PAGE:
Biases influence holiday gifting

Credit: Isabelle Vincent/ Credit: Isabelle Vincent/

One of the things that makes holidays simultaneously fun and stressful is gift-giving. Behavioral economists in Carnegie Mellon’s Dietrich College of Humanities and Social Sciences have been studying the art of good gift selection and the disconnects that arise between the person choosing the gift and the person receiving the gift.

Behavioral economics is the interdisciplinary field of economics and psychology that aims to understand how people can be “predictably irrational” and factor human emotion and behavior in understanding how economic systems work. At Carnegie Mellon University, behavioral economists are looking to answer some very complex and important questions. They are studying the reasons behind our consumption of unhealthy food, better ways of non-abstinence based sex education, and gender discrimination in the workplace.

On studying what makes a gift a good gift, researchers found that projection bias and attribution bias have big roles to play in how we select the gifts that we do.

Projection bias is the cognitive process of overestimating how much other people agree with us, i.e., our own opinions of the gift interfering with what the other person might actually think of it. Simply put, just because a person likes Taylor Swift’s newest album and would be thrilled to get it as a record, doesn’t mean that they should purchase it for their uncle.

Attribution bias is a bias that exists because of our own inability to perceive things objectively. Kareem Haggag, an assistant professor in the Social and Decision Sciences Department explains, “Our work on attribution bias is about evaluations we make of past experiences with an item and, specifically, our failure to fully account for our temporary states — thirst, fatigue, etc. — that could have affected enjoyment. For example, if you happened to sample a restaurant when you were extremely hungry, you might later overrate it because you failed to account for just how important being extremely hungry played in that experience.”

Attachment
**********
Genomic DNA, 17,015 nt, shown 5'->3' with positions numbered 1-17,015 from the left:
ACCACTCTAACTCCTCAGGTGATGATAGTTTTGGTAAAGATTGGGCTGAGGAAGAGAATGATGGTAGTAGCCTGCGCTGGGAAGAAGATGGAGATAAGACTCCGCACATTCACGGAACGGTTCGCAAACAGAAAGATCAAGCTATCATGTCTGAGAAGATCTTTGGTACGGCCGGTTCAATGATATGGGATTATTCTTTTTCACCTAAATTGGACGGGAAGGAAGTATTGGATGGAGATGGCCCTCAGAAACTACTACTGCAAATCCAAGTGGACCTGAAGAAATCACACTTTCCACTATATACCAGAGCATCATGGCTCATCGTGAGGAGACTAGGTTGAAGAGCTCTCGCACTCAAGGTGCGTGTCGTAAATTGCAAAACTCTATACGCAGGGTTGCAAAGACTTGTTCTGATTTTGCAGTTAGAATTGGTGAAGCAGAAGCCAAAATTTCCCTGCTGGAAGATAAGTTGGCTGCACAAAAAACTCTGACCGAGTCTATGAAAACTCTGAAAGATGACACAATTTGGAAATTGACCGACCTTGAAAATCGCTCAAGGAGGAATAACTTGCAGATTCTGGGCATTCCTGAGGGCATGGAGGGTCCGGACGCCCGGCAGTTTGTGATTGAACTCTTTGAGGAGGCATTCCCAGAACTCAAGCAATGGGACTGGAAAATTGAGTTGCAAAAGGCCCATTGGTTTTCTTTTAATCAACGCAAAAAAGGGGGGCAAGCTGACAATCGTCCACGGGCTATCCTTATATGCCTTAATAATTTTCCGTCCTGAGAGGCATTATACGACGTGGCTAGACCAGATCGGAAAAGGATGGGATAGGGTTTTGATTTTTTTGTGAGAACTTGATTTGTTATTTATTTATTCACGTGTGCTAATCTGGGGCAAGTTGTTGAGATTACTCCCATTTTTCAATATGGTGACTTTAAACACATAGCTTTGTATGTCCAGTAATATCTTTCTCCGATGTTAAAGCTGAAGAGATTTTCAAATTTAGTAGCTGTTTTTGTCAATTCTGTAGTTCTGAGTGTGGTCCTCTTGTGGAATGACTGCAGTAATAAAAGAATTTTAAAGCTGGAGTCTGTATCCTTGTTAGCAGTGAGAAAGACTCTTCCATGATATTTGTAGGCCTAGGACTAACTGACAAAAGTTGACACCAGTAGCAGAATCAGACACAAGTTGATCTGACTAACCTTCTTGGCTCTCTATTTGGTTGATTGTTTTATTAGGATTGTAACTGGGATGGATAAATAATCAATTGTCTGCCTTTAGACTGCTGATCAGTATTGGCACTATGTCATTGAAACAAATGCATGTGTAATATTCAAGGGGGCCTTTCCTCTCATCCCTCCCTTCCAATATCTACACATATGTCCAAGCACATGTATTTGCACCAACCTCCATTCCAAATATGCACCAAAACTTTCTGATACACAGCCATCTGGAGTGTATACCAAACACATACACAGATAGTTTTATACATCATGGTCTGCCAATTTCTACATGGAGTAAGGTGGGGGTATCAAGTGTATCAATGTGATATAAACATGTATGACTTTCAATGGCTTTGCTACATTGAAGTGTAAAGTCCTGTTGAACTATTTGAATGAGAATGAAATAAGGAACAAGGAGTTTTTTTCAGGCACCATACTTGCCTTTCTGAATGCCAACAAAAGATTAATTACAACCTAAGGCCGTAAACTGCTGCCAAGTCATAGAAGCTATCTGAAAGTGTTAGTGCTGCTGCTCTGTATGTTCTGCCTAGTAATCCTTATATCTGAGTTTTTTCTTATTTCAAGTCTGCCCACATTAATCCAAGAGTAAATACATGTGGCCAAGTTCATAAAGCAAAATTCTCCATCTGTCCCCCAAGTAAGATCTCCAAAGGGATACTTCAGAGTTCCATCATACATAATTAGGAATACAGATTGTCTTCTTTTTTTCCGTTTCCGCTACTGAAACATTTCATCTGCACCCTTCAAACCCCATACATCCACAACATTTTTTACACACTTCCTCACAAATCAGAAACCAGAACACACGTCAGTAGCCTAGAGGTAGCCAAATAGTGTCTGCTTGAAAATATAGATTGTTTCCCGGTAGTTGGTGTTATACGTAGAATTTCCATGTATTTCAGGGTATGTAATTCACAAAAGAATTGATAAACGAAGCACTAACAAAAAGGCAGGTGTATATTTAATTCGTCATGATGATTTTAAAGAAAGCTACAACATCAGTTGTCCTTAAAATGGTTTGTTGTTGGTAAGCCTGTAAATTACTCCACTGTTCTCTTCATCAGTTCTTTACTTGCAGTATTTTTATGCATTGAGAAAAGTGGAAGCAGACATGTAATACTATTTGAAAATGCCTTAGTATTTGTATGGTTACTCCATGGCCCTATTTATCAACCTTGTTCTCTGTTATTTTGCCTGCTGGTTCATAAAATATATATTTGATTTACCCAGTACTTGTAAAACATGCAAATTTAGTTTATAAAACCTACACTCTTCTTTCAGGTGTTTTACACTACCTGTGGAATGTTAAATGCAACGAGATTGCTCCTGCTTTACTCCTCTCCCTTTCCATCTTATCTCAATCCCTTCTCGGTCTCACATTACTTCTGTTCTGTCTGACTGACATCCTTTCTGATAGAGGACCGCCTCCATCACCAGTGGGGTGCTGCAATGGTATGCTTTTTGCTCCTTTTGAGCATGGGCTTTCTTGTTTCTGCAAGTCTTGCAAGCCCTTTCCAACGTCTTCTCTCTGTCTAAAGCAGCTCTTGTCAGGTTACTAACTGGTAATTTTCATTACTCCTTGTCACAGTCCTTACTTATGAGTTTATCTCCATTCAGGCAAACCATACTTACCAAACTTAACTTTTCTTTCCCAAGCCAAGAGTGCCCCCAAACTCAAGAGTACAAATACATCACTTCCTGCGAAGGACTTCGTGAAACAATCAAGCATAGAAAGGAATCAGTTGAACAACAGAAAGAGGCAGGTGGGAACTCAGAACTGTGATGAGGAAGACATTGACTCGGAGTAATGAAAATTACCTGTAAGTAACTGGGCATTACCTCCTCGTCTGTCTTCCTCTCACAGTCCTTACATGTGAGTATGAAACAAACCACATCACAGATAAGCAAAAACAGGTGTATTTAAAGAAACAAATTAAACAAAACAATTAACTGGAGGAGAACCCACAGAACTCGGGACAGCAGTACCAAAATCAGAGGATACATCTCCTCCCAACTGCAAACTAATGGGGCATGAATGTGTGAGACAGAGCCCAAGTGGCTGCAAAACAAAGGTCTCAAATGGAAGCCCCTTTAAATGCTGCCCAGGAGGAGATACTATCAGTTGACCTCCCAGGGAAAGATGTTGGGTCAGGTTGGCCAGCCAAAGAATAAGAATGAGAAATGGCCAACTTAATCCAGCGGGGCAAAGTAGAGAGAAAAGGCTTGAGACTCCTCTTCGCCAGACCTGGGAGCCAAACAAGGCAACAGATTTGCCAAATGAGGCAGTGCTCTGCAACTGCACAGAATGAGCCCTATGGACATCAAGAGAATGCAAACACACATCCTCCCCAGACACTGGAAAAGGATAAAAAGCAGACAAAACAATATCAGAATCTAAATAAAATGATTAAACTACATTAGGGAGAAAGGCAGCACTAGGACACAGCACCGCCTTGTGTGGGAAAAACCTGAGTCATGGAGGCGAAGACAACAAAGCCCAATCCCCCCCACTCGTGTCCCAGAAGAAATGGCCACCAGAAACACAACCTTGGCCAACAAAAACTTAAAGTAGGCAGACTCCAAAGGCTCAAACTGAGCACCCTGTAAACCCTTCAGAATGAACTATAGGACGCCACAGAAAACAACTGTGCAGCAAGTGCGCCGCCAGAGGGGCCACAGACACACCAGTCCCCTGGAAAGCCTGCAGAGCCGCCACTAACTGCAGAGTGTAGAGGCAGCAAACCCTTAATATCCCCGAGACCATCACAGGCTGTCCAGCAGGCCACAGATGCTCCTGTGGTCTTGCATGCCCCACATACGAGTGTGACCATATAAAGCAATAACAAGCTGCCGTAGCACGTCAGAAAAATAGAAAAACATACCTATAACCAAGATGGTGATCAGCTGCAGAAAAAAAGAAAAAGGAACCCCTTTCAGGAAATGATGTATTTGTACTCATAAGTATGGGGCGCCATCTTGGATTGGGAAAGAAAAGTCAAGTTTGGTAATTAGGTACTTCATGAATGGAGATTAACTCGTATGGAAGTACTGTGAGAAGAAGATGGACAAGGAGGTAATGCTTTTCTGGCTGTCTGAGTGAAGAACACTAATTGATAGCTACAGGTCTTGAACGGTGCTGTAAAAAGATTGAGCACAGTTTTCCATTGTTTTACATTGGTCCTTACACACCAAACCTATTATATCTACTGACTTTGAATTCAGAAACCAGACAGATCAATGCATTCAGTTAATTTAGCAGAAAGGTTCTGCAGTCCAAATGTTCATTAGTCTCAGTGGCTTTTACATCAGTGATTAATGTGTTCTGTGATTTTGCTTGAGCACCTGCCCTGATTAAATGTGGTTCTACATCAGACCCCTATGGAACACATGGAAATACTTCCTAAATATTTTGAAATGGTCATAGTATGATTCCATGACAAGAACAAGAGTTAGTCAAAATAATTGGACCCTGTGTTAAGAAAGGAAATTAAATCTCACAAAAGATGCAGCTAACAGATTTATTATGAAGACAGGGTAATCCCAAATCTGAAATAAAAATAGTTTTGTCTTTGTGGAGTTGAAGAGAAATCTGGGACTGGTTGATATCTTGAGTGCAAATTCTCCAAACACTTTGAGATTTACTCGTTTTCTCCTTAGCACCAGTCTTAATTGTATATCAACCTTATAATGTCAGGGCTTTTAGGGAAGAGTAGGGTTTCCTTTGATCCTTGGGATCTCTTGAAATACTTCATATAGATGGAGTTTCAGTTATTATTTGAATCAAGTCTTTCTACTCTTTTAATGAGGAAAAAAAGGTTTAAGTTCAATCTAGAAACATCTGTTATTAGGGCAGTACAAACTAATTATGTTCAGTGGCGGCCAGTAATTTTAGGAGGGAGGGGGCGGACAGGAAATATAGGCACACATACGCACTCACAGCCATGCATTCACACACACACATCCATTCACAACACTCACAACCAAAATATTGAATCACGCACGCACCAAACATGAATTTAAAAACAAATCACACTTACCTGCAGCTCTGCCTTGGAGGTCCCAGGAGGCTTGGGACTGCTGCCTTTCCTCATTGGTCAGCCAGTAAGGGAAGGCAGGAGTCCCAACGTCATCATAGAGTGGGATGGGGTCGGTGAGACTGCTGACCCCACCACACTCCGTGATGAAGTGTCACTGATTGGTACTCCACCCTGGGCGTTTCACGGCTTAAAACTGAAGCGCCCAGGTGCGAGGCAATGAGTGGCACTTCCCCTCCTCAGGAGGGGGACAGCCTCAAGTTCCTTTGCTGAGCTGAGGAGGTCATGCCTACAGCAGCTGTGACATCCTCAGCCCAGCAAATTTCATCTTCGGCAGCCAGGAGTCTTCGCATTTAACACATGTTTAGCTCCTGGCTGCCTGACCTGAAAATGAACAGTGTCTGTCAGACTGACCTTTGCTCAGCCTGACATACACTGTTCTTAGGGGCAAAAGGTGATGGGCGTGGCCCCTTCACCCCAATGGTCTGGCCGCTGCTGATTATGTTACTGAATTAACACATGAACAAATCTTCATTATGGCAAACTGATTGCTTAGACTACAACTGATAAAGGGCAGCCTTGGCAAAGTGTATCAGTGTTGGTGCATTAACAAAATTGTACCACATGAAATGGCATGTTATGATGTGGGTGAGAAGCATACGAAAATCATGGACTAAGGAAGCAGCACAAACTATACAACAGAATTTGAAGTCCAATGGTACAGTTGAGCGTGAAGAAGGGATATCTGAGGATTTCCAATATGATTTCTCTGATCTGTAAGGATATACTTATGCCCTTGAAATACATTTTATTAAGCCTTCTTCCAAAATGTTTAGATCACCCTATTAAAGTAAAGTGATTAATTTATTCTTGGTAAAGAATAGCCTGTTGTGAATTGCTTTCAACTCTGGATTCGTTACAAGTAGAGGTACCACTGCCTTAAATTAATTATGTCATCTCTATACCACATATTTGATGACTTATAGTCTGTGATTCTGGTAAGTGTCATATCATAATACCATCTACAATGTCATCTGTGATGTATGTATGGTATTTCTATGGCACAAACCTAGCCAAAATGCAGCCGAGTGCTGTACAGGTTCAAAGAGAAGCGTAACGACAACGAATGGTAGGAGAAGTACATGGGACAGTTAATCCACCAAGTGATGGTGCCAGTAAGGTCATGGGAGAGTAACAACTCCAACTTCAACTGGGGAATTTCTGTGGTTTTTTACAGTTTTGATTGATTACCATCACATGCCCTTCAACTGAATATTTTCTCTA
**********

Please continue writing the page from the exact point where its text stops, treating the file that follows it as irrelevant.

With understanding these two biases comes the realization that we aren’t actually very good at knowing what our family and friends really want. Perhaps, giving them exactly what they asked for would be a more successful strategy.

Shereen J. Chaudhry (Dietrich College Class of 2013) wrote a dissertation with George Loewenstein — the Herbert A. Simon University Professor of Economics and Psychology in the Dietrich College of Humanities and Social Sciences and co-founder of the field of behavioral economics for the Behavioral Decision Research Program titled — “Thanking, Apologizing, Bragging and Blaming: The Currency of Communication.” Chaudhry explains that the appreciation we received for a gift in the past is proportional to the time we spend on picking a gift the next holiday season. While it seems pretty normal to thank someone for their gift to you, the importance of expressing appreciation is vastly underrated in terms of establishing healthy relationships.

She says, “with gift-giving, the desire is often to deepen the connection with and to impress the recipient, to show the recipient that the giver is a valuable partner or friend,” she continued, “though it may be difficult for some people to admit, this means that, in many, if not most, cases of gift-giving, our generous motives are mixed with self-interested motives.
Rather than taking this as depressing news, realize that this highlights the importance thanking can have in maintaining and deepening relationships.”

Jeff Galak from the Tepper School of Business reveals that gift-givers are more focused on the immediate moment of gift-giving whereas gift-receivers are more interested in the long-term benefits of the gift. Galak, an associate professor in marketing explains, “we are seeing a mismatch between the thought processes and motivations of gift givers and recipients. Put another way, there may be times when the vacuum cleaner, a gift that is unlikely to wow most recipients when they open it on Christmas day, really ought to be at the top of the shopping list as it will be well used and liked for a long time.”